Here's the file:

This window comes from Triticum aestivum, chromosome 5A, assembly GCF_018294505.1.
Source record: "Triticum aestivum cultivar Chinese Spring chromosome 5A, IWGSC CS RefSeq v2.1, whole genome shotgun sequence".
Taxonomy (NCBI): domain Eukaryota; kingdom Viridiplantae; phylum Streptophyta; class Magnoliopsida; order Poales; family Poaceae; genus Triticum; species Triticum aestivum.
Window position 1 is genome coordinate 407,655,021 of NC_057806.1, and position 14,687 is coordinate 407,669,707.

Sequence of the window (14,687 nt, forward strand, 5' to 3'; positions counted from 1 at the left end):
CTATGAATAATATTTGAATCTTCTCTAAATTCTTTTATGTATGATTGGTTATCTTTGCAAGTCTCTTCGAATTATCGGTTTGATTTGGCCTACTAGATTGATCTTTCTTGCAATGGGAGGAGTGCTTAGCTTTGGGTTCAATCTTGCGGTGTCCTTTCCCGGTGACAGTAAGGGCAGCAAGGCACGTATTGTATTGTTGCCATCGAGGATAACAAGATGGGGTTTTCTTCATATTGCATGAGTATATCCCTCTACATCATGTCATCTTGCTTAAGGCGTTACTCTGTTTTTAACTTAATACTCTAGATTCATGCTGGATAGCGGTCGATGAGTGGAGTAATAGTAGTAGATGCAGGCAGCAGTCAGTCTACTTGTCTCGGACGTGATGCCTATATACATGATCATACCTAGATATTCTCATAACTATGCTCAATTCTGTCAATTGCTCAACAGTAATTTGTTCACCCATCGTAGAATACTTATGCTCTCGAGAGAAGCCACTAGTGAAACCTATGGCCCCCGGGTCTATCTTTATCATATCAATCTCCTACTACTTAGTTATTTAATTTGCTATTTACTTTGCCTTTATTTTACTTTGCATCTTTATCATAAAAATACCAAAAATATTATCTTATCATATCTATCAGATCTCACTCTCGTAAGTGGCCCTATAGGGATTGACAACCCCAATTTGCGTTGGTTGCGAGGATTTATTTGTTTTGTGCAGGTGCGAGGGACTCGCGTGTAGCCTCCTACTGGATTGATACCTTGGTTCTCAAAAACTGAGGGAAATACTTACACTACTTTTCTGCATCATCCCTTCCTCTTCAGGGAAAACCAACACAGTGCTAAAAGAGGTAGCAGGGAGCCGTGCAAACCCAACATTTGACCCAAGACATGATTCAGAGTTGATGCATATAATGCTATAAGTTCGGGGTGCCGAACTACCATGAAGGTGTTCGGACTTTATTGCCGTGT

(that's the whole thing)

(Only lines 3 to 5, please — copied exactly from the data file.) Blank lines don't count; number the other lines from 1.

Taxonomy (NCBI): domain Eukaryota; kingdom Viridiplantae; phylum Streptophyta; class Magnoliopsida; order Poales; family Poaceae; genus Triticum; species Triticum aestivum.
Window position 1 is genome coordinate 407,655,021 of NC_057806.1, and position 14,687 is coordinate 407,669,707.

Sequence of the window (14,687 nt, forward strand, 5' to 3'; positions counted from 1 at the left end):